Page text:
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E - 177 : The Arab Agricultural Revolution moves to Sicily

Updated: Apr 16, 2021


Irrigation in Egypt in the Faiyum Depression close to Cairo


My personal goal today was to write the blog on Calabrian and Apulian food I promised on Wednesday. Did not get far though. Red onions are considered a delicacy in Calabria but this does not excite me too much. There are lots of red onions in my garden in the South of France. I wondered what else I could do. Maybe looking for old recipes? This approach helped when preparing the texts for the 2019 sailing along Anatolia’s Mediterranean coast. Not successful either – if anyone has come across an old Calabrian or Sicilian cookbook, be it in Italian or English, please let me know.


Looking around for something specific, however, leads at times to unexpected results – as if my meandering was rewarded. I discovered which Arab words made their way into the Italian spoken in Sicily. They all relate to agriculture. Or more precisely, to irrigation: Catusu became Qadus (clay pipe), Fidenum - Fideni (sugar cane field), Fiskia – Fiskiya (reservoir), Margum – Marja (inundated field) or Noharia – Nuara (cotton garden). But why words related to irrigation, cotton and sugar cane? Tunisia, where the Arab conquerors came from in 831 AD, was not known as a center of competence for irrigation nor did sugar cane or cotton grow there. These plants and technologies came from far further east – from the Nile valley and Mesopotamia with the Tigris and Euphrates.

Saqyiah Animal Water Pump which allowed the Irrigation of Higher Grounds


Then I had a double epiphany. 900 – 1300 AD was the time of the Medieval Warm Period but also the time when the Fatimids controlled Northern Africa, Egypt, Palestine and the Levant. For the first time since late antiquity, their large Empire provided secure sea lanes, ports and the rule of law necessary for long-distance trading. Helas! As the more humid climate resulted more frequent precipitations and abundant rainfall swelled the rivers, irrigation became possible. This new opportunity was not lost on the Arabs who knew about intensive farming from their far flung empire. They brought the knowhow from Egypt to Sicily and Al-Andalus. Both became thriving agricultural hubs and were well known in the Arab world for their fertility. Plants and fruits last seen during Roman times were re-introduced and irrigation systems silted for hundreds of years were cleared and expanded. Long-distance trading in sugar, cotton and olive oil resumed to levels not seen for half a millennium.


The spread of newly or re-discovered plants and technologies is well documented In several contemporary Arab books on agriculture. The most well known The Court of Agriculture was written by Ibn Bassal in Toledo in the 11th century. It summarises his detailed knowledge of plants, trees, vegetables, fruits and herbs and how to cultivate them which he had accumulated during his extensive travelling across the Islamic world. Medieval Arab agronomists used his book to promote a more sophisticated approach to farming and even introduced crop rotation to revitalize depleted soils. Sugar cane for instance was an ideal plant to restore soils which had accumulated too much salinity. The ruling emirs took notice of this positive development and began promoting modern agriculture as well. In a society where 90% of the output came from the primary sector, improving productivity meant a higher agricultural surplus which then translated in bigger cities, a deeper division of labor, more trading, more taxes and last but not least more powerful armies.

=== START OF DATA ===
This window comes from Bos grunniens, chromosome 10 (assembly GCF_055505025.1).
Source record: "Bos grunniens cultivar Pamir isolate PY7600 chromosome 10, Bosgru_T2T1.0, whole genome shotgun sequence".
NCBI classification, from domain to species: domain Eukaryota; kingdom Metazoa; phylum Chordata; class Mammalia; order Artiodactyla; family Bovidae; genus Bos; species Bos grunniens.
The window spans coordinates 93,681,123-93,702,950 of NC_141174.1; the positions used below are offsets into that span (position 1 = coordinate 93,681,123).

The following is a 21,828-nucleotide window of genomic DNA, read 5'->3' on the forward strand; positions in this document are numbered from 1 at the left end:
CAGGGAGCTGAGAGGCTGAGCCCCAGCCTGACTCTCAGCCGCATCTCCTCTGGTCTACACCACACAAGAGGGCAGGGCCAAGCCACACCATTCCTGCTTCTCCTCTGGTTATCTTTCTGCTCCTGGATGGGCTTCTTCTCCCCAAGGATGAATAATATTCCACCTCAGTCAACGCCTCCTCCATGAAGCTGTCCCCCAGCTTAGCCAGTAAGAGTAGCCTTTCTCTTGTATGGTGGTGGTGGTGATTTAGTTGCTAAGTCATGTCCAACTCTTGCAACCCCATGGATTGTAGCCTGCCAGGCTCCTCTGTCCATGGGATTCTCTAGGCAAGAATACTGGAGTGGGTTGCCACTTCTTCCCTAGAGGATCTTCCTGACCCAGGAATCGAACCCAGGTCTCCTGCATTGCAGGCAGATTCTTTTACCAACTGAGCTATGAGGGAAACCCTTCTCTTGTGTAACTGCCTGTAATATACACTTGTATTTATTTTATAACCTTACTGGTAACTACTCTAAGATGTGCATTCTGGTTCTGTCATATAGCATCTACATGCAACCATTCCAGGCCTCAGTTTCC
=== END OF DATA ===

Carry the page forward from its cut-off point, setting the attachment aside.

Naranjas - A Page from Ibn Bassal's Book on Agriculture


The term of an Arab Green Revolution is debated in scholarly circles since 1974 when the American historian Andrew Watson introduced it. It was met considerably skepticism first. Many of the plants and technologies he used to make his case were already well known during Roman time. But archeological evidence proves him right. There was a surge of new plantations not seen before. Also, the life stock got healthier and bigger due to better feeding. Maybe it was less a green revolution as we know it from the 1960ies than a re-diffusion or re-discovery of old methods which could be put to efficient use given the now available irrigation. The new surplus in agricultural output definitely powered the economy and with it trade. It laid the basis for the later so important trading networks of the Genovese, Pisani and people from Amalfi.

Muslim Water Wheals near Cordoba - the Roman Bridge over the Guadalquivir in the Back


Not much of this agricultural infrastructure built between the 9th and 12th century survived though. The return of a more arid and colder climate in the 13th century ended the Medieval Warm Period and converted Sicily and the south of Spain back to the arid landscapes as we know it today. A few exceptions along the Guadalquivir river remained though such as the water wheels of Albolafia or the Molino de la Alegria and de San Antonio. Also, the books of Ibn Bassal survived and were copied again and again. Their detailed description of herbs and plants (sugar was considered a medication then) made them useful for medical faculties and the books spread via Cordoba University to Christian Europe where they landed again in the hands of agronomists in the 18th century. Our own agricultural revolution was based on books like Ibn Bassal’s. Sometimes knowhow meanders – but eventually it will find its way to an inquisitive person who puts it to use again.



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